The correlation data conformed to a normal distribution according to Levene’s test. The demographic and operative information of the different groups, and comparison values among the groups, are shown in Table 1. There were no significant differences in the mean age, gender composition, BMI, BMD, duration of disease, affected levels, operation time, and rate of re-fracture at the one-year follow-up among the groups.
Table 1 The Demographic, Operative Information Statistical Values, and P-values of Different Groups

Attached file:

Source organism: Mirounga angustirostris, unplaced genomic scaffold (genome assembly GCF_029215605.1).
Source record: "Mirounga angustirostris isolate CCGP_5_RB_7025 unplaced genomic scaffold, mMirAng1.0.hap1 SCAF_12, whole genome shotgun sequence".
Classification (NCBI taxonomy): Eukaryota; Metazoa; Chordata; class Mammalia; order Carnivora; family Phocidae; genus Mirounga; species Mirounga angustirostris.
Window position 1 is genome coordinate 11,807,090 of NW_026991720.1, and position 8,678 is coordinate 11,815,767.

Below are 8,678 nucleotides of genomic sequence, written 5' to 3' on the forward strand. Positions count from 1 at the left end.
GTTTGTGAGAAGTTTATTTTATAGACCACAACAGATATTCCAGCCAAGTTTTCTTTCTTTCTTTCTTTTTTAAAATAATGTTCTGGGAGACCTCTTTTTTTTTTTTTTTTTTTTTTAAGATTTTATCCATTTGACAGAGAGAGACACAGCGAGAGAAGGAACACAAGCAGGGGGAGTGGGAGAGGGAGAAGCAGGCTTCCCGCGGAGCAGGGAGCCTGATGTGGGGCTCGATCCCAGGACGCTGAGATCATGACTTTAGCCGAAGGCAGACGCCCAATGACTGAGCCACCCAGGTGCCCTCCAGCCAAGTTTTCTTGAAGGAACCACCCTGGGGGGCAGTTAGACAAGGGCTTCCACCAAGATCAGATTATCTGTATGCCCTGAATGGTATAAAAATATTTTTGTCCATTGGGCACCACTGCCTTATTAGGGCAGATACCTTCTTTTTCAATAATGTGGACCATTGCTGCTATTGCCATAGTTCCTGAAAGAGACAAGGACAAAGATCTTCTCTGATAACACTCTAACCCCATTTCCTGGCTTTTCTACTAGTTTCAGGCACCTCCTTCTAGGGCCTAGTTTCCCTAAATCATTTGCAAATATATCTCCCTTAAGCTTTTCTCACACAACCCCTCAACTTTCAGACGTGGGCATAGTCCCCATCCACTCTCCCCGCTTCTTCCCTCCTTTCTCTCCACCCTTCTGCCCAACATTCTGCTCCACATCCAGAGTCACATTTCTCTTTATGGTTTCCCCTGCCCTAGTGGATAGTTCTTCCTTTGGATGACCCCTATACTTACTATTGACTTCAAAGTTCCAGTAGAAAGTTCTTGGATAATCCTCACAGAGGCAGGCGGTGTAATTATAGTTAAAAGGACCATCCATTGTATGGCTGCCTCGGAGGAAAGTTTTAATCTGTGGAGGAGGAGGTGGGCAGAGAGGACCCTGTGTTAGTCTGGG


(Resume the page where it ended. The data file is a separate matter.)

The volumes of injected bone cement were 6.02 ± 0.85 mL, 6.53 ± 0.96 mL, 7.43 ± 0.89 mL, and 7.69 ± 0.75 mL in the NPVP, NPKP, HPVP, and HPKP groups, respectively. The volume of the injected bone cement in the HPVP group was significantly lower than that in the HPKP group (P < 0.05), but similar to that in the NPVP and NPKP groups (P > 0.05). The rate of cement leakage was 33.33% (11/33) in the HPKP group, which was significantly lower than the 62.79% (54/86) in the NPVP group (P < 0.01) and the 54.44% (49/90) in the HPVP group (P < 0.05), but not significantly different from the 55.56% (20/36) in the NPKP group (P > 0.05). There was no significant difference when comparing NPVP to NPKP, NPVP to HPVP, or NPKP to HPVP (P > 0.05). No neurological deficit or pulmonary embolism occurred in these four groups.